7. —. Western Civilizations. New York : W.W. Norton, 2011g. p. 18.
8. —. Western Civilizations. New York : W.W. Norton, 2011h. pp. 18 - 21.
9. —. Western Civilizations. New York : W.W. Norton, 2011i. pp. 23 - 34.
10. —. Western Civilizations. New York : W.W. Norton, 2011j. pp. 40 - 45.
11. —. Western Civilizations. New York : W.W. Norton, 2011k. p. 37.
12. —. Western Civilizations. New York : W.W. Norton, 2011l. 39.
13. —. Western Civilizations. New York : W.W. Norton, 2011m. pp. 39 - 40.
14. —. Western Civilizations. New York : W.W. Norton, 2011n. pp. 40 - 41.
15. —. Western Civilizations. New York : W.W. Norton, 2011o. p. 41.
16. —. Western Civilizations. New York : W.W. Norton, 2011p. p. 45.
17. —. Western Civilizations. New York : W.W. Norton, 2011q. p. 46.
18. —. Western Civilizations. New York : W.W. Norton, 2011r. p. 47.
19. —. Western Civilizations. New York : W.W. Norton, 2011s. pp. 48 - 49.
20. —. Western Civilizations. New York : W.W. Norton, 2011t. pp. 50 - 51.
21. —. Western Civilizations. New York : W.W. Norton, 2011u. 52 - 53 .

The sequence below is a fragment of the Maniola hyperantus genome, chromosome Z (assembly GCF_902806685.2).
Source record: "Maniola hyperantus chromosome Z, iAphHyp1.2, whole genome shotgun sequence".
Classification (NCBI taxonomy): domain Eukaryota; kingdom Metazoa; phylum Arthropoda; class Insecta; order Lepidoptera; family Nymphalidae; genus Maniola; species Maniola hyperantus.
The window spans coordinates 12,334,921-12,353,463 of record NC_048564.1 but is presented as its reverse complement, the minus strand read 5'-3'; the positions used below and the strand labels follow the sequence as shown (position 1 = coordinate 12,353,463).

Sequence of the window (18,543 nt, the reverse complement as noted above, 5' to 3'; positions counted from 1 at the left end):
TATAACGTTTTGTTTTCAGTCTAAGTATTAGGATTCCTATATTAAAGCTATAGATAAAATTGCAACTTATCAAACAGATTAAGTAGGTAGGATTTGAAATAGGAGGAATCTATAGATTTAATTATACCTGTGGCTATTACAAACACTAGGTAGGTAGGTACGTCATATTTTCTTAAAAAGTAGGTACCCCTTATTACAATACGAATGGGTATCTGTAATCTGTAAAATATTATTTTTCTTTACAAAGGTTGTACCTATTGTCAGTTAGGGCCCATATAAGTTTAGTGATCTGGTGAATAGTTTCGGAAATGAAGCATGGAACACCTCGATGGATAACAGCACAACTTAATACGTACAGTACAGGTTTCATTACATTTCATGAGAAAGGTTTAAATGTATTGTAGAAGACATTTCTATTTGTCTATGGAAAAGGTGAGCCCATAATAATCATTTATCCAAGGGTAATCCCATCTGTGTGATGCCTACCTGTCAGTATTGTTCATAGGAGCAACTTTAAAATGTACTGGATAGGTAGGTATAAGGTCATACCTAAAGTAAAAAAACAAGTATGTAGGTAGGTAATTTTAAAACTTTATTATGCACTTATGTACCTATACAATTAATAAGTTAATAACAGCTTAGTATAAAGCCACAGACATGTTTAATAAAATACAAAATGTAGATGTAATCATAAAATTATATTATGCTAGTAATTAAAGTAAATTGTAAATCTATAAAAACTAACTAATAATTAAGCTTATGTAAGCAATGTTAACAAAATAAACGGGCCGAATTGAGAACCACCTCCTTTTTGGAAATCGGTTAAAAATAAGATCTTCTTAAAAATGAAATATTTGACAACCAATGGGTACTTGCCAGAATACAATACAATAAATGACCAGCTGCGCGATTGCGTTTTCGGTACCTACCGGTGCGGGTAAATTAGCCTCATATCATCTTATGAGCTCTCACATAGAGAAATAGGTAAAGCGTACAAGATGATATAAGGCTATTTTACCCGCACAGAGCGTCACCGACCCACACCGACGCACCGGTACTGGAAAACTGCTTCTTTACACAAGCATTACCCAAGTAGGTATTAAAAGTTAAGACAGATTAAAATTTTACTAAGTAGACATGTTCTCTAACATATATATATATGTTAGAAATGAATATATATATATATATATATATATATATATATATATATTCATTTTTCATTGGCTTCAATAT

22. —. Western Civilizations. New York : W.W. Norton, 2011v. pp. 54 - 55.
23. —. Western Civilizations. New York : W.W. Norton, 2011w. pp. 67 - 69.
24. —. Western Civilizations. New York : W.W. Norton, 2011x. pp. 62 - 66.

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...Markysha Martin Instructor Heather Taylor Humanities 2113 11 March 2014 Greek Theatre Greek theatre was the epitome of theatre. It brought many different aspects to western civilization and our theatre system. The things you see in most of the American theatrical styles came straight from Greek style of theatre from long ago. Although our times are different from the rise of Greek theatre, the modern day theatre in western civilization it has somehow managed to tame the style of Greek theatre and cause a resurgence. Greek theatre has strongly influenced western civilizations style of the theatre throughout the years, and is causing it to resurge. This is a great thing, most people would think leave the past in the past, but this part of the past is very complex. The history of the Greeks style of theatre has paved the way for our modern day theatre and has enhanced the performance style by combining both styles. Modern theatre has created their own way of how theatre should be conducted, but in the end it was greatly influenced by Greek theatre. The resurgence of Greek theatre has begun to take place within our school systems. Most public or private school is requiring every student to at least take one level of theatre history, or performance theatre courses. This is a solution people can take so that the Greek styles of theatre will never die. We must continue to teach our generation and many more after us...

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Greek Influence on the Western World